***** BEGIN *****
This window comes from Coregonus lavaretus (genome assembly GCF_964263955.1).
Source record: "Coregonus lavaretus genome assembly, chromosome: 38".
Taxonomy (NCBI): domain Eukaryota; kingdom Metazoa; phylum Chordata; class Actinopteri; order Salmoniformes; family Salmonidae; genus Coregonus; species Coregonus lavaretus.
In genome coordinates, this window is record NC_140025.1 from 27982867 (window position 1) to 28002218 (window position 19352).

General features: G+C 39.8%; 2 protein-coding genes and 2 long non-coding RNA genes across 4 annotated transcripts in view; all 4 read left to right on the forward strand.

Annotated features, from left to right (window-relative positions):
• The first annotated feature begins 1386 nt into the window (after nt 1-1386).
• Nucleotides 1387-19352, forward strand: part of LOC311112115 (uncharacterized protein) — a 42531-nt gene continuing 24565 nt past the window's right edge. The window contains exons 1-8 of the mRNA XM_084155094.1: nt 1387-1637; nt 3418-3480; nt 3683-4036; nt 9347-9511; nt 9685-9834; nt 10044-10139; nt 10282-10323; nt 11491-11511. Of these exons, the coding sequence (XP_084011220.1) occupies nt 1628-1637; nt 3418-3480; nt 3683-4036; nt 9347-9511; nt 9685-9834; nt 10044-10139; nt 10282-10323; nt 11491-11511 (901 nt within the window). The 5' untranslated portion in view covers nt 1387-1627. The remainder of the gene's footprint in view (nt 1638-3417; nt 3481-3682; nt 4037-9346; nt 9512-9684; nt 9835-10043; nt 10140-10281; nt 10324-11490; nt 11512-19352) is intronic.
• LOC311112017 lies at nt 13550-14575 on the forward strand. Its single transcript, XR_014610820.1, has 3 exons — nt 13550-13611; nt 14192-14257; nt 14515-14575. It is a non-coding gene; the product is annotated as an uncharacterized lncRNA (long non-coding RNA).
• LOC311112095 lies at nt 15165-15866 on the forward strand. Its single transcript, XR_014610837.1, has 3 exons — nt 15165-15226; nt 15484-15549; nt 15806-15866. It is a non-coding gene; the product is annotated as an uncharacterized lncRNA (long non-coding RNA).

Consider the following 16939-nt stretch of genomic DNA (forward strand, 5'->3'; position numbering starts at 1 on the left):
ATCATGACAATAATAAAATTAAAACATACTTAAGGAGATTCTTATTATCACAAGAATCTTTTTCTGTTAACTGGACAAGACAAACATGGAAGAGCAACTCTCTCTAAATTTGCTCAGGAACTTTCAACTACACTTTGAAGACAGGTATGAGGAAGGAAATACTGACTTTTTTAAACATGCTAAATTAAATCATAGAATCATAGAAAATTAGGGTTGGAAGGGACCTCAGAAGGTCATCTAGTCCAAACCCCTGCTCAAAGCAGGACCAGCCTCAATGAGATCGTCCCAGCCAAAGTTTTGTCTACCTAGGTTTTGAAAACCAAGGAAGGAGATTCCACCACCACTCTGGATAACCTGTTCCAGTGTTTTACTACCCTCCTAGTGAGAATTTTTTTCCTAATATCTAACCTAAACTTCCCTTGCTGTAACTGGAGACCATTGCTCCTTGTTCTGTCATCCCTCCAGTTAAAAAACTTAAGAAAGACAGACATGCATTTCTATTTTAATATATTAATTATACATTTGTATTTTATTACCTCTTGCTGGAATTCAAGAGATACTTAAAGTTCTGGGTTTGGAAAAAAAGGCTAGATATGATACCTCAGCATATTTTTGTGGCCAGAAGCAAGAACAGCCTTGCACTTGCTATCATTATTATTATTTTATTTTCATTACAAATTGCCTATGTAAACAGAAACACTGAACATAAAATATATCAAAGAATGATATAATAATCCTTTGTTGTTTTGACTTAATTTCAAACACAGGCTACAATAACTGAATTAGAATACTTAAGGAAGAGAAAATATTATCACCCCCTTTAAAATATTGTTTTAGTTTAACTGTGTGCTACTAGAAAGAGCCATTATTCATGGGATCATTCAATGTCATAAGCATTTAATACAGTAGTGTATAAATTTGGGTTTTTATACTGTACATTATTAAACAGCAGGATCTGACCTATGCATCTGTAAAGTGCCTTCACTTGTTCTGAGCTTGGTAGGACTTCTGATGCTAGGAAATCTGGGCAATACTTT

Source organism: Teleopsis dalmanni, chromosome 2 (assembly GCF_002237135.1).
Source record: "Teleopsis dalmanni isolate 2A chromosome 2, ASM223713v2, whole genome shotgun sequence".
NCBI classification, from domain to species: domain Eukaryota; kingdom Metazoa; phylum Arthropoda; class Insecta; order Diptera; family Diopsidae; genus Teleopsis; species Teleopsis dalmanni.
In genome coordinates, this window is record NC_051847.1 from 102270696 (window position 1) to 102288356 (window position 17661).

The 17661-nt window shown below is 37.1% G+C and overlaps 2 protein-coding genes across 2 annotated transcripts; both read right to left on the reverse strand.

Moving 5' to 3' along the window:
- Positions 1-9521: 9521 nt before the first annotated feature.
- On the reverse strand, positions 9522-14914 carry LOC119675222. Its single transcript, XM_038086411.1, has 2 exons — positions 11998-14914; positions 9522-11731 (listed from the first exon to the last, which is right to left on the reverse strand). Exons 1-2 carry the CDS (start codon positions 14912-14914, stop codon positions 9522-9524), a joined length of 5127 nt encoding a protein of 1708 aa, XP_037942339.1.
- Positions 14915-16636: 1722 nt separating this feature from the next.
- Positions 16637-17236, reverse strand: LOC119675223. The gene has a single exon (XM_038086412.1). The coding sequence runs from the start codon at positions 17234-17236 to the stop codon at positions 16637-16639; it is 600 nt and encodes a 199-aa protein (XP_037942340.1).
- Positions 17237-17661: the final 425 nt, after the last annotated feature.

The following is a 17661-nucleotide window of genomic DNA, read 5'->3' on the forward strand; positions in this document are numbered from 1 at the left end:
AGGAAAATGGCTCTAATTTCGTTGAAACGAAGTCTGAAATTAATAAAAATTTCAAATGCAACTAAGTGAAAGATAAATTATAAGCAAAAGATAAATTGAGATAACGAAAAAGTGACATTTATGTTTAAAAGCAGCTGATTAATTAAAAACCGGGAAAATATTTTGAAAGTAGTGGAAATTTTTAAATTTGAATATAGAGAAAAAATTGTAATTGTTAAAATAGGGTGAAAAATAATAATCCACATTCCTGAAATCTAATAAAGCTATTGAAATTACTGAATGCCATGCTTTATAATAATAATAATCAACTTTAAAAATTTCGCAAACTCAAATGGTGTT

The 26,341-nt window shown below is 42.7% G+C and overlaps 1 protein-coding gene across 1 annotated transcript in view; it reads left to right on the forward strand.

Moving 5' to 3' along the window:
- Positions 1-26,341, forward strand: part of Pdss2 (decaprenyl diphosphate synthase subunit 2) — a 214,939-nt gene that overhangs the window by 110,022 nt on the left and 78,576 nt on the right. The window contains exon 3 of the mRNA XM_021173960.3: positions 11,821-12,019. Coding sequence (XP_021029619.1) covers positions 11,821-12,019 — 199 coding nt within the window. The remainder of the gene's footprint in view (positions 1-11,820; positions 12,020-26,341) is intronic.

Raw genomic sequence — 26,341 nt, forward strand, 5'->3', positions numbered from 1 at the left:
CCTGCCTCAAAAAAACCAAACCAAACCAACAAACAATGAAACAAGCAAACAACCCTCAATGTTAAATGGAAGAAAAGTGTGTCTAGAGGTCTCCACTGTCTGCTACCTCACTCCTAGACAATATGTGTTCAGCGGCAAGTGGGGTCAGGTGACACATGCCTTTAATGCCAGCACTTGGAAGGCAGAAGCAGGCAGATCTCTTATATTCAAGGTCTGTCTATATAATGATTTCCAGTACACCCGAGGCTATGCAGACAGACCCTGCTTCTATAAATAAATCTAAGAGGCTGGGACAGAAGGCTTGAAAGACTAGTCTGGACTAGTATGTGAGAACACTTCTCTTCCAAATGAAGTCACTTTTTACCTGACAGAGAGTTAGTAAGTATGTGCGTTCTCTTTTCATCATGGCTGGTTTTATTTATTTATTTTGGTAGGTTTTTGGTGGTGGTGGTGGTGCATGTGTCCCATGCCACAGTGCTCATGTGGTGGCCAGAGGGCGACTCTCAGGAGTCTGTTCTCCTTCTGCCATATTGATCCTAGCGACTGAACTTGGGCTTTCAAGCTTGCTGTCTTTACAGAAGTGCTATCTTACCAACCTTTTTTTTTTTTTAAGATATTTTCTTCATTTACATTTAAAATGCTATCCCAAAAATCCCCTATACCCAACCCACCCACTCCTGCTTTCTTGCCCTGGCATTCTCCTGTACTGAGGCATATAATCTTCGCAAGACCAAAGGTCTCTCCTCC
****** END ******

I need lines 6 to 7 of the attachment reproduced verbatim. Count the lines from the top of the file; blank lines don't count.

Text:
Annotated features, from left to right (window-relative positions):
• The first annotated feature begins 1386 nt into the window (after nt 1-1386).